If the glass was completely full and you tried to use a straw, you wouldn’t be able to use it. The straw relies on a difference in air pressure to send fluid up it.
Time for another dump of random facts, this time featuring facts which are common knowledge in their respective countries of origin but which are unknown pretty much everywhere else!
Tokyo, Japan, houses the world’s largest fish market, the Tsukiji Market. Yeah, but I bet they don’t toss the fish around like at the Pike Place Market…
“Canada” comes from the Iroquois word “Kanata”, which means “village/settlement”. Yep, that’s right; Canada is basically named “village”. Ironic since their population is so widely spread out.
Gloucestershire, England, is home to the most famous… cheese rolling competition. Is this a thing anywhere other than England? Asking for a friend…
The Taj Mahal in India is situated right on the riverbank of the river Yamuna. And if that isn’t one of the most useless facts in existence…
Tequila is named after the town it was birthed in, namely Santiago de Tequila. No I don’t know what country that is. Nor do I care to Google it.
Brazil’s national dish is “Feijoada”, a black bean stew. Are national dishes a thing? And is the U.S.'s version just a hot dog?
China’s national sport is “table tennis”, aka Ping Pong. I still am amazed that’s a “sport” that’s in the Olympics.
The Australian Commonwealth Coat of Arms features two animals on it: a kangaroo and an emu. The kangaroo I get… but didn’t they fight a war with emus (and lose to them)?
While it is estimated that Indonesia in totality is comprised of more than 18,000 islands, there are only five main islands. Wonder if any of the mini-islands are up for sale.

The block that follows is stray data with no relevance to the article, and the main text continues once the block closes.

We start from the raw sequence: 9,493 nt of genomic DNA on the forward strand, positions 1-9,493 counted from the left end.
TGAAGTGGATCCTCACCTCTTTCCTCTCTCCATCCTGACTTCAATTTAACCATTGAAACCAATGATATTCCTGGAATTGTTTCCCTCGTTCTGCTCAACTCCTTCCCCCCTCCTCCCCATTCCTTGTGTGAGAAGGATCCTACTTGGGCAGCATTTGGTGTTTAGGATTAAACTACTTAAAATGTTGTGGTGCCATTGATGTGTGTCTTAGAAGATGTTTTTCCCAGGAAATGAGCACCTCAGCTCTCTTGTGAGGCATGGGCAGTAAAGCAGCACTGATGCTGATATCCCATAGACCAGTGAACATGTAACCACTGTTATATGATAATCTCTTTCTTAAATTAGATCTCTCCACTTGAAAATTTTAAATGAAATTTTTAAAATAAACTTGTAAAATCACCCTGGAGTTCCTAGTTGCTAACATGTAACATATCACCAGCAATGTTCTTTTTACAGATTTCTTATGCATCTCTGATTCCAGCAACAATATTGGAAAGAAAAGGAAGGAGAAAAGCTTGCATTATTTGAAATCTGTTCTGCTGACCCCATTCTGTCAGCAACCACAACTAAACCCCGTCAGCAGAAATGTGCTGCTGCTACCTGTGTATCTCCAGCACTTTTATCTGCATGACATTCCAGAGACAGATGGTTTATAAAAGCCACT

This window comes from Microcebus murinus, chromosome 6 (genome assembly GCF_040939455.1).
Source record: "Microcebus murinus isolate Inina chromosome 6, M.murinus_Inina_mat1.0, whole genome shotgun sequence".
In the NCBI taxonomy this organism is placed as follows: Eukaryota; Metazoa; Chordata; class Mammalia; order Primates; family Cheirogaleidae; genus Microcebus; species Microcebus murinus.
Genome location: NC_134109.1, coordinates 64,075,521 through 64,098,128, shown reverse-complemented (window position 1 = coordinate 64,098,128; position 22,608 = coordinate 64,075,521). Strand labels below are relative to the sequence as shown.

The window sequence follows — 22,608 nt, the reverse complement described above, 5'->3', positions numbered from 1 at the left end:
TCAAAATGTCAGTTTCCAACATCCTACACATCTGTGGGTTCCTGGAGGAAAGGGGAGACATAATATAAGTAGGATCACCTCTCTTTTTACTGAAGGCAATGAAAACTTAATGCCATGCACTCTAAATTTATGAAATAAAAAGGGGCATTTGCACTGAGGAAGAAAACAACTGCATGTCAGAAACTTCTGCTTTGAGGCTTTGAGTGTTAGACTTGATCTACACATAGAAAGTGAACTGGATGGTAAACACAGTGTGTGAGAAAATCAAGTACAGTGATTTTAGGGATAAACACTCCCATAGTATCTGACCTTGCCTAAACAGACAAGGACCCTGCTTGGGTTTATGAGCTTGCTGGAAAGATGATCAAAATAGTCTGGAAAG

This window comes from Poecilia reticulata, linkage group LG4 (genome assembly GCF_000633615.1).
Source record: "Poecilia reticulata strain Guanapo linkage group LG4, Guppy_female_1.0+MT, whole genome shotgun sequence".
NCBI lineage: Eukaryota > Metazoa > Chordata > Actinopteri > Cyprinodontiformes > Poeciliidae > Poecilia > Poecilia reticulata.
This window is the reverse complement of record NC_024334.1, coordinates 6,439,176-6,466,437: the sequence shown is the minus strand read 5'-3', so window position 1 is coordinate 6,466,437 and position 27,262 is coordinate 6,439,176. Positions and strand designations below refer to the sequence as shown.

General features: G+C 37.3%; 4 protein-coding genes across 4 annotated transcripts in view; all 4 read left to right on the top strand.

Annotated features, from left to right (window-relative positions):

The largest city in Pakistan based on population is Karachi, also known as “the city of lights”. Paris would like a word…
Bangladesh’s national flag is a red circle on a green background. It’s supposed to symbolize a “rising new country”. Ummm… HOW?
Tagalog is the national language of the Philippines. That’s it; that’s the fact.
The Suez Canal has a dual purpose; while it connects the Mediterranean Sea to the Red Sea, it also serves as the separating agent keeping Africa separate from Asia. So if they were still connected, would they be Africasia?
Gummy bears were invented by the Germans. And we thank them for providing us with such a delicious treat.
South Korea calculates age differently; due to these calculations, when a baby is born, they are 1 year old already.
The Andean Condor is the national bird of Colombia. And I thought the U.S. national bird looked funny (when viewed from the front anyway)…
28% of Ugandans have started their own businesses, making them the most entrepreneurial country in the world. And yet you can’t be gay there now…
Argentina houses both the highest and lowest points of the Southern Hemisphere. The salt lake Laguna del Carbon is the lowest, and Aconcagua Mountain is the highest.
Ukraine has 4,159 named mountains. No information on how many remain unnamed though.
Until my return…